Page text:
LAKE BUENA VISTA, Fla. -- The Tigers continue to traverse the hallways of Disney's Swan and Dolphin Hotel and Resort with ears open toward trade ideas. Since general manager Al Avila mentioned Monday that they would listen to inquiries on young ace Michael Fulmer, they've had a lot more to hear.
"More than a couple teams have expressed interest," general manager Al Avila. "All we're doing is just listening, and that's really it at this point. I would say that for us, it's just more that it pays to listen and see what's out there."
One of those teams is believed to be the Yankees. MLB.com's Mark Feinsand reported Tuesday that New York has Fulmer as a potential trade target along with other young, salary-controlled starting pitchers.
Avila hasn't mentioned specific teams to express interest, nor would he go into detail on what it would take for the Tigers to part with Fulmer when he has five years of team control left before he's eligible for free agency. But with the Tigers on a long-term rebuilding plan, it's clear they want prospects.
"There's some teams that have a more desirable farm system that they could make it happen if they were really aggressive," Avila said Monday. "If they really want to be aggressive, there's a handful of teams out there that have the players to do it."
Asked again Tuesday how many teams have enough to pull off a deal, Avila said five, so the number hasn't increased. A look at the Yankees' farm system shows why they could be one.
Though Avila didn't want to make the comparison, the Tigers are believed to be seeking the type of prospect bonanza the White Sox received from the Red Sox in the Chris Sale trade at last year's Winter Meetings. That type of return could reshape the Tigers' farm system. If that package isn't there now, the Tigers can wait until next year, when Fulmer won't be coming off surgery to move the ulnar nerve in his right elbow. Fulmer is currently less than an hour away in Lakeland, where he's working out at the Tigers' Spring Training facility as he begins his offseason throwing program.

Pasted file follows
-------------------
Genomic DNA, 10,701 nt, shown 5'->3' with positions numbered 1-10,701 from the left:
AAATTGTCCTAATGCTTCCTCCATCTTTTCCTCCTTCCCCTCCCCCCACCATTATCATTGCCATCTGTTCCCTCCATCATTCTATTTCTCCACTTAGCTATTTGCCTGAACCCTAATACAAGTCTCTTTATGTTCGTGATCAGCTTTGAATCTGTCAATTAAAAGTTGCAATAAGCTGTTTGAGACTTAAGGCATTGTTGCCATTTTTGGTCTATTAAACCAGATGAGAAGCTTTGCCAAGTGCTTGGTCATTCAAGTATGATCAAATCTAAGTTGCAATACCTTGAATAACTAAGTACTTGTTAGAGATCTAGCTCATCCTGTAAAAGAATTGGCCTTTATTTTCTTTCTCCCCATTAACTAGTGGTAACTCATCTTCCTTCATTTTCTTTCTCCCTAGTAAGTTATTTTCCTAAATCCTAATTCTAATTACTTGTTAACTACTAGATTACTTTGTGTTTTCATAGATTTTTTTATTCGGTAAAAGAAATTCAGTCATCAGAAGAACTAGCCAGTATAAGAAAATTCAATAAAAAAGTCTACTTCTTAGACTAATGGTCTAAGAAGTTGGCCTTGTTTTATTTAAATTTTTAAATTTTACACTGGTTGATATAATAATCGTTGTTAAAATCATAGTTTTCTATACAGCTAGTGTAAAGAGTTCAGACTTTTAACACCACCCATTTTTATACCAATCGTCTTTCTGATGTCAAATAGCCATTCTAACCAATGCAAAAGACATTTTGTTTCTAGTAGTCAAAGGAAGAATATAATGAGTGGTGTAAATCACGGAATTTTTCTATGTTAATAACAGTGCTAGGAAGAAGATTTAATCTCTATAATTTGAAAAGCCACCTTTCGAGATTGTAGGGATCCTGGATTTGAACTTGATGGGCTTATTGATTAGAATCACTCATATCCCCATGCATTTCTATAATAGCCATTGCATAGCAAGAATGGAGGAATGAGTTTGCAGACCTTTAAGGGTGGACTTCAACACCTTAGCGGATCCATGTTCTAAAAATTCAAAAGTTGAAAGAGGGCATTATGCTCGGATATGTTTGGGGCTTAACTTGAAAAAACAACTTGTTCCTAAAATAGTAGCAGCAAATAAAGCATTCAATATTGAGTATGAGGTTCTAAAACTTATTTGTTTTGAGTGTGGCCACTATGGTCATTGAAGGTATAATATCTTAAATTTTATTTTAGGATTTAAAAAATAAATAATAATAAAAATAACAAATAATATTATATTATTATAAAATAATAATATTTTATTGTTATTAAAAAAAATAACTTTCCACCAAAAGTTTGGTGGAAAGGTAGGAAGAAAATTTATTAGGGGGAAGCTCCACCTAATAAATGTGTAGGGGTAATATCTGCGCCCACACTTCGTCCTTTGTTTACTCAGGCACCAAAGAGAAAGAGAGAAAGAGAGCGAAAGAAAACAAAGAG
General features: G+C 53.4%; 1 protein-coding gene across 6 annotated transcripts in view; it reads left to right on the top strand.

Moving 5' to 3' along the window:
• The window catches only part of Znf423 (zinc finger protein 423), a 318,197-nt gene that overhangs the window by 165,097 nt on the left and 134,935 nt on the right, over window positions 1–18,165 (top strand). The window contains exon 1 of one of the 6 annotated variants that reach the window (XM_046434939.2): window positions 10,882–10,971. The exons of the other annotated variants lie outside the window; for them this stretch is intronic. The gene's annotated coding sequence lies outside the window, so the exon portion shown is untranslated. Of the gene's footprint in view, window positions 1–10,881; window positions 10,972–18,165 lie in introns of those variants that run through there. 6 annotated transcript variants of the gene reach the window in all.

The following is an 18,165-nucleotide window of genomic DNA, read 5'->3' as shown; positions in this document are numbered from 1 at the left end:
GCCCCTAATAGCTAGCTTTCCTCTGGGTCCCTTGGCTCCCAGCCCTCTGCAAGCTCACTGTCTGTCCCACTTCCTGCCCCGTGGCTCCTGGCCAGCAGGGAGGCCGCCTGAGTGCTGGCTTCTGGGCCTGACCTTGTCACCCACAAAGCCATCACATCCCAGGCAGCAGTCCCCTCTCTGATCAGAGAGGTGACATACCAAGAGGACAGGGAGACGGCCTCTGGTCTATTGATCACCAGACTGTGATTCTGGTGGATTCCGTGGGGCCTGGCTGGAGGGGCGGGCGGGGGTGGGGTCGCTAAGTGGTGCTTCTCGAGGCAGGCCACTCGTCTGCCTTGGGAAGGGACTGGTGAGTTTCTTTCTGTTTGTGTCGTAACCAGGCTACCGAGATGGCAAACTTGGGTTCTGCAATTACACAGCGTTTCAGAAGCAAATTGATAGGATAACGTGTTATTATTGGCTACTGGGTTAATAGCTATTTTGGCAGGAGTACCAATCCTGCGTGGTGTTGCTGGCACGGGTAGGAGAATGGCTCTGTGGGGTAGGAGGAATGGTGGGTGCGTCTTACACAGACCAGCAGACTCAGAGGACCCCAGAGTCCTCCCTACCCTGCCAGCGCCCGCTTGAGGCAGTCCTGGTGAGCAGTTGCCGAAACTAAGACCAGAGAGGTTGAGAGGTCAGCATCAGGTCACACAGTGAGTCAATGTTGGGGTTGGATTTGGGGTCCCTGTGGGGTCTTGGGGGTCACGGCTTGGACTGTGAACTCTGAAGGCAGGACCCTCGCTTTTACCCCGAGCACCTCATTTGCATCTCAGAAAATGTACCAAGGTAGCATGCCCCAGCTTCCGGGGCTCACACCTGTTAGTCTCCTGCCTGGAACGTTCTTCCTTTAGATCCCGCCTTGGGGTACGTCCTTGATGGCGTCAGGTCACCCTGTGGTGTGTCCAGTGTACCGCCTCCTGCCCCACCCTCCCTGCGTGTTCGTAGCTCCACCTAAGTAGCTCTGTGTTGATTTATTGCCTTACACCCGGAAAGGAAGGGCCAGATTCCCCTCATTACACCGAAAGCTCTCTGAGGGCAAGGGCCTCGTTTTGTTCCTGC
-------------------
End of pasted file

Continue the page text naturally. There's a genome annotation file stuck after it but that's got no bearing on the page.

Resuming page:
The Yankees have the prospects to put together that package. It's a matter of whether they're willing to do it. They might not be willing to include Gleyber Torres, MLB Pipeline's top-ranked overall prospect until Shohei Ohtani came around, but who beyond that would they include?
Given the Tigers' dearth of top-level outfield prospects, any package from the Yankees would be expected to include outfielder Clint Frazier, who was a high-ranked overall prospect until his 142 plate appearances with New York this past season ruled him out of the rankings.
Frazier batted .231 (31-for-134) with 43 strikeouts with the Yanks, and .256 (70-for-273) with 19 doubles, 12 homers and 42 RBIs for Triple-A Scranton/Wilkes-Barre. He's a high-strikeout right-handed hitter who can play all three outfield positions, but he has the athleticism and the potential to become a long-term fixture in center, something the Tigers haven't had since another former Yankees prospect, Austin Jackson. Frazier turned 23 in September.
The Yankees' third-ranked prospect is also an outfielder. Estevan Florial is a lanky, aggressive, athletic, 20-year-old left-handed hitter with power and speed who spent this past season in A-ball. Miguel Andjuar, the Yanks' fifth-ranked prospect, hit .315 with 16 homers and 82 RBIs between Double-A and Triple-A. He plays third base, but could be moved with Jeimer Candelario manning that position in Detroit for the foreseeable future.
Though the Tigers don't need pitching prospects as much, the Yankees have plenty to offer with enough talent that the Tigers could flip if they don't need. Right-hander Chance Adams (second on MLB Pipeline's Yankees prospect list) went 15-5 with a 2.45 ERA last season between Double-A and Triple-A. Justus Sheffield is a power lefty who made it to Double-A Trenton last season at age 21.
Those names are just concepts rather than reports or even rumors for now. The Tigers have a long way to go before they exchange names, and might never get there. But for a rebuilding squad in need of young talent, it's worth hearing out.
"Let's say you have an asset -- your house -- and somebody likes it," Avila explained. "You don't have it for sale, but somebody says, 'Man, I really like your house,' and they keep on pursuing you about your house. At some point, you might end up selling it. But at the end of the day, you might not, because you like it more than what they might offer."